If you look at a photo and there’s a voice inside you that says “What is it?”…. Well, there you go. It’s an abstract photograph.
I’ve always wanted to spend more time trying out abstract photography. Some of my favorite paintings are abstracts and I have long admired the work of Kandinksy and Lawren Harris, among others. I am also excited by the abstract work of the photographer Freeman Patterson.
I started to play around with abstracts in December when I became fascinated with the patterns and colours of paint I found on boat bottoms.
So when I saw that Kim Manley Ort was offering an online course in February, I signed up for it.
Kim points us to resources about abstract photography and stimulates discussion and exchange in our Flickr group about our experiences with it.
But most of all she encourages us to approach abstract image-making with an open and exploratory mindset, one that is not limited by thoughts and labels and judgements about what things are and how they should look. It’s like returning to the sensibility of very early childhood, which most of us have long left behind.
It is so freeing to venture forth with my camera, without expectation, allowing myself to be halted by pure perception that delights me, wherever I see it. It might be colour, pattern, light or form, or a combination of all four. You don’t try to explain it, you just respond.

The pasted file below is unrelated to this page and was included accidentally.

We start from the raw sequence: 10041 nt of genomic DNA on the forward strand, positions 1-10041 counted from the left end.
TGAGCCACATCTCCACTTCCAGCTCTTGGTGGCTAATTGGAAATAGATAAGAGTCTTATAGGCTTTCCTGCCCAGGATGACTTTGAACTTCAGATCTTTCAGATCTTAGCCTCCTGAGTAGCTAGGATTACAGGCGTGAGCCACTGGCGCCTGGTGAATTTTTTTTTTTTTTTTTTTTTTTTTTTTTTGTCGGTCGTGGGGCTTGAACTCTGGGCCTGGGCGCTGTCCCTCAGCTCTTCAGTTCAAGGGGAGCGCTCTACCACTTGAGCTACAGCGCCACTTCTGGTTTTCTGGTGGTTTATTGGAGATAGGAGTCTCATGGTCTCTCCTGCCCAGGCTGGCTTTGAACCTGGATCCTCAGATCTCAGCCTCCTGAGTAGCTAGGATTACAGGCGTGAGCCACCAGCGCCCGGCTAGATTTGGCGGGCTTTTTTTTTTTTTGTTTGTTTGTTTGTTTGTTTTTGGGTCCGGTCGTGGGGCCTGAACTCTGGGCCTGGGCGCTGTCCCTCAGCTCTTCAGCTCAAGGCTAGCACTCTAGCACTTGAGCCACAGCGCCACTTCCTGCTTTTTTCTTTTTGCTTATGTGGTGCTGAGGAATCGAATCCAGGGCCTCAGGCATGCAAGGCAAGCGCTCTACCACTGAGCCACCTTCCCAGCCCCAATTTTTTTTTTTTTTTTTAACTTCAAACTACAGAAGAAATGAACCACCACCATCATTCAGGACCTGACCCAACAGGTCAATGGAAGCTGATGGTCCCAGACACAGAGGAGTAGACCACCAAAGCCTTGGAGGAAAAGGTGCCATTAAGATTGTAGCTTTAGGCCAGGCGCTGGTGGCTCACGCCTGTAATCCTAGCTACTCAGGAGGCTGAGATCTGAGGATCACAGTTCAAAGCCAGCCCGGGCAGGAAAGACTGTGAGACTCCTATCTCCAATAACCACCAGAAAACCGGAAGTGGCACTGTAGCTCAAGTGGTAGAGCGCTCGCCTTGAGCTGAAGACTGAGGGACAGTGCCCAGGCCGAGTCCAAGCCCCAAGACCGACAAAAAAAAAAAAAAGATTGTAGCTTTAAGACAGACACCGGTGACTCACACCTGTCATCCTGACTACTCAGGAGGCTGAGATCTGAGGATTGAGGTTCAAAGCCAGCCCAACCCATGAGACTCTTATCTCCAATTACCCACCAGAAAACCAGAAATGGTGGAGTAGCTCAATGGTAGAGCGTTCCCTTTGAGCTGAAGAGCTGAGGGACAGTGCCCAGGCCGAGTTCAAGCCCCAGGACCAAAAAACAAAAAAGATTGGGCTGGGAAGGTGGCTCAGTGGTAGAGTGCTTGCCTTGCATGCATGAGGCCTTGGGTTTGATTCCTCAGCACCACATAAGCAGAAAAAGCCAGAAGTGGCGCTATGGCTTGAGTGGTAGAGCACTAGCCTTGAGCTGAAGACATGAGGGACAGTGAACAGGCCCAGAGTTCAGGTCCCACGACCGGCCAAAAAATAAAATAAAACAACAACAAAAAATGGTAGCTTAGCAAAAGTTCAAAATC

Abstract photography is the same as abstract painting; appreciating a piece means feeling something, rather than struggling to understand it intellectually.
I think one of the things I love the most about this form of photography is that it keeps revealing just how varied and mysterious the world really is when looked at through different eyes — there is so much more to see and enjoy than we usually let ourselves. And you don’t have to go far. It is astounding how many surprises you can find even in your own home — in the few feet around you. Sometimes going abstract is just the antidote to being stuck in a photography rut; it can help to shake us loose from habitual ways of seeing that cease to excite and inspire us.
I’ll share more of my discoveries as the month goes on…I’d love to know if you have ever tried it? What have you found?